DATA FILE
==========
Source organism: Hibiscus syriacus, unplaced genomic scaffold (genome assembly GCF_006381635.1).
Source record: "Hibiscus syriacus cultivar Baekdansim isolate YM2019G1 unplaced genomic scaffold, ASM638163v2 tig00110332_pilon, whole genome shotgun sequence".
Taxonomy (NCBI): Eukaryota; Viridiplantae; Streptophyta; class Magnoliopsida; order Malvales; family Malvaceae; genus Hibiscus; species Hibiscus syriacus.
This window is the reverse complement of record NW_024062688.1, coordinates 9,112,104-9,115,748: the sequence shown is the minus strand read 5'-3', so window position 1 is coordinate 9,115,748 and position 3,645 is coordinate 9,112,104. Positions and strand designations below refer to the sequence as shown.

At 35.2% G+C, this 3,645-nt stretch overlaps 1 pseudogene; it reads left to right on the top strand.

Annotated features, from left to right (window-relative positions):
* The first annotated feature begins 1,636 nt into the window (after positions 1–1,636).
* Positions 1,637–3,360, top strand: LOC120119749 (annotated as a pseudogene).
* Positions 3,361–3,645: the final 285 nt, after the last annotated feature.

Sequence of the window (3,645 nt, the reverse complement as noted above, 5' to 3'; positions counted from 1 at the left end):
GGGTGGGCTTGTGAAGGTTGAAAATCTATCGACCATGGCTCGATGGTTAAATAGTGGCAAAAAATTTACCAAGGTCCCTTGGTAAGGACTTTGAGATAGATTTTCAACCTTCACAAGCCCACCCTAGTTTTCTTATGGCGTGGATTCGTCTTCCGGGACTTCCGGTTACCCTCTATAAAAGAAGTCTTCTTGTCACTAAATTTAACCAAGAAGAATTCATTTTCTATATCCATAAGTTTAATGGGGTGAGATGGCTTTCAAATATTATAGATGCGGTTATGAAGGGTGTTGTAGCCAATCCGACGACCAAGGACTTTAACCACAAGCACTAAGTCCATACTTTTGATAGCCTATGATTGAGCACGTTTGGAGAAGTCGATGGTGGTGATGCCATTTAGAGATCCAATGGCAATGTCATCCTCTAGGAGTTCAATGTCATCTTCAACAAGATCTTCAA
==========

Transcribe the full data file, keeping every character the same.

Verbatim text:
Source organism: Hibiscus syriacus, unplaced genomic scaffold (genome assembly GCF_006381635.1).
Source record: "Hibiscus syriacus cultivar Baekdansim isolate YM2019G1 unplaced genomic scaffold, ASM638163v2 tig00110332_pilon, whole genome shotgun sequence".
Taxonomy (NCBI): Eukaryota; Viridiplantae; Streptophyta; class Magnoliopsida; order Malvales; family Malvaceae; genus Hibiscus; species Hibiscus syriacus.
This window is the reverse complement of record NW_024062688.1, coordinates 9,112,104-9,115,748: the sequence shown is the minus strand read 5'-3', so window position 1 is coordinate 9,115,748 and position 3,645 is coordinate 9,112,104. Positions and strand designations below refer to the sequence as shown.

At 35.2% G+C, this 3,645-nt stretch overlaps 1 pseudogene; it reads left to right on the top strand.

Annotated features, from left to right (window-relative positions):
* The first annotated feature begins 1,636 nt into the window (after positions 1–1,636).
* Positions 1,637–3,360, top strand: LOC120119749 (annotated as a pseudogene).
* Positions 3,361–3,645: the final 285 nt, after the last annotated feature.

Sequence of the window (3,645 nt, the reverse complement as noted above, 5' to 3'; positions counted from 1 at the left end):
GGGTGGGCTTGTGAAGGTTGAAAATCTATCGACCATGGCTCGATGGTTAAATAGTGGCAAAAAATTTACCAAGGTCCCTTGGTAAGGACTTTGAGATAGATTTTCAACCTTCACAAGCCCACCCTAGTTTTCTTATGGCGTGGATTCGTCTTCCGGGACTTCCGGTTACCCTCTATAAAAGAAGTCTTCTTGTCACTAAATTTAACCAAGAAGAATTCATTTTCTATATCCATAAGTTTAATGGGGTGAGATGGCTTTCAAATATTATAGATGCGGTTATGAAGGGTGTTGTAGCCAATCCGACGACCAAGGACTTTAACCACAAGCACTAAGTCCATACTTTTGATAGCCTATGATTGAGCACGTTTGGAGAAGTCGATGGTGGTGATGCCATTTAGAGATCCAATGGCAATGTCATCCTCTAGGAGTTCAATGTCATCTTCAACAAGATCTTCAA